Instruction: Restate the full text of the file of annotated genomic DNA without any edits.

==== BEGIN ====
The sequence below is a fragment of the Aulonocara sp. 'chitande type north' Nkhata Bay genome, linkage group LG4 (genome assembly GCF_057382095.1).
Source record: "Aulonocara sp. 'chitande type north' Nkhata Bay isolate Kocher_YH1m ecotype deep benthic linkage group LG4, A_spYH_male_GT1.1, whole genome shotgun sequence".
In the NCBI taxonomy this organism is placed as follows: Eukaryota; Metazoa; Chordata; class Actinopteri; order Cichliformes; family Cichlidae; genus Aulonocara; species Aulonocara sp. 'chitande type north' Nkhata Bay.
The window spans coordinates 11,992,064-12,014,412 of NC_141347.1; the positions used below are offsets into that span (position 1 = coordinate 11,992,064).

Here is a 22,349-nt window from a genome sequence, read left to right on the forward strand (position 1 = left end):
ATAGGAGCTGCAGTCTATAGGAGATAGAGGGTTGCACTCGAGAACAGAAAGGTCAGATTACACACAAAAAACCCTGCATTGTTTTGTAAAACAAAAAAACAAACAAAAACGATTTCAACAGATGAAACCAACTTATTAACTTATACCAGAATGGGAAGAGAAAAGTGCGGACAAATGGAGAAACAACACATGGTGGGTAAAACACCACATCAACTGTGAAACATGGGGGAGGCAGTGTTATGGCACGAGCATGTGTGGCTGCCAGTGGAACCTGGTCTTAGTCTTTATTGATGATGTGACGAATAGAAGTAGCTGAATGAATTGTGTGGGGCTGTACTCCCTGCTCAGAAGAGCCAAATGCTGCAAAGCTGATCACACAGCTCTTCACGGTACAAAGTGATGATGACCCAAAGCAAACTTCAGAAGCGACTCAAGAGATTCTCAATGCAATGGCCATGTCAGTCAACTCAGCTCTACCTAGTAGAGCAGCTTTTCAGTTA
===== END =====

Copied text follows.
The sequence below is a fragment of the Aulonocara sp. 'chitande type north' Nkhata Bay genome, linkage group LG4 (genome assembly GCF_057382095.1).
Source record: "Aulonocara sp. 'chitande type north' Nkhata Bay isolate Kocher_YH1m ecotype deep benthic linkage group LG4, A_spYH_male_GT1.1, whole genome shotgun sequence".
In the NCBI taxonomy this organism is placed as follows: Eukaryota; Metazoa; Chordata; class Actinopteri; order Cichliformes; family Cichlidae; genus Aulonocara; species Aulonocara sp. 'chitande type north' Nkhata Bay.
The window spans coordinates 11,992,064-12,014,412 of NC_141347.1; the positions used below are offsets into that span (position 1 = coordinate 11,992,064).

Here is a 22,349-nt window from a genome sequence, read left to right on the forward strand (position 1 = left end):
ATAGGAGCTGCAGTCTATAGGAGATAGAGGGTTGCACTCGAGAACAGAAAGGTCAGATTACACACAAAAAACCCTGCATTGTTTTGTAAAACAAAAAAACAAACAAAAACGATTTCAACAGATGAAACCAACTTATTAACTTATACCAGAATGGGAAGAGAAAAGTGCGGACAAATGGAGAAACAACACATGGTGGGTAAAACACCACATCAACTGTGAAACATGGGGGAGGCAGTGTTATGGCACGAGCATGTGTGGCTGCCAGTGGAACCTGGTCTTAGTCTTTATTGATGATGTGACGAATAGAAGTAGCTGAATGAATTGTGTGGGGCTGTACTCCCTGCTCAGAAGAGCCAAATGCTGCAAAGCTGATCACACAGCTCTTCACGGTACAAAGTGATGATGACCCAAAGCAAACTTCAGAAGCGACTCAAGAGATTCTCAATGCAATGGCCATGTCAGTCAACTCAGCTCTACCTAGTAGAGCAGCTTTTCAGTTA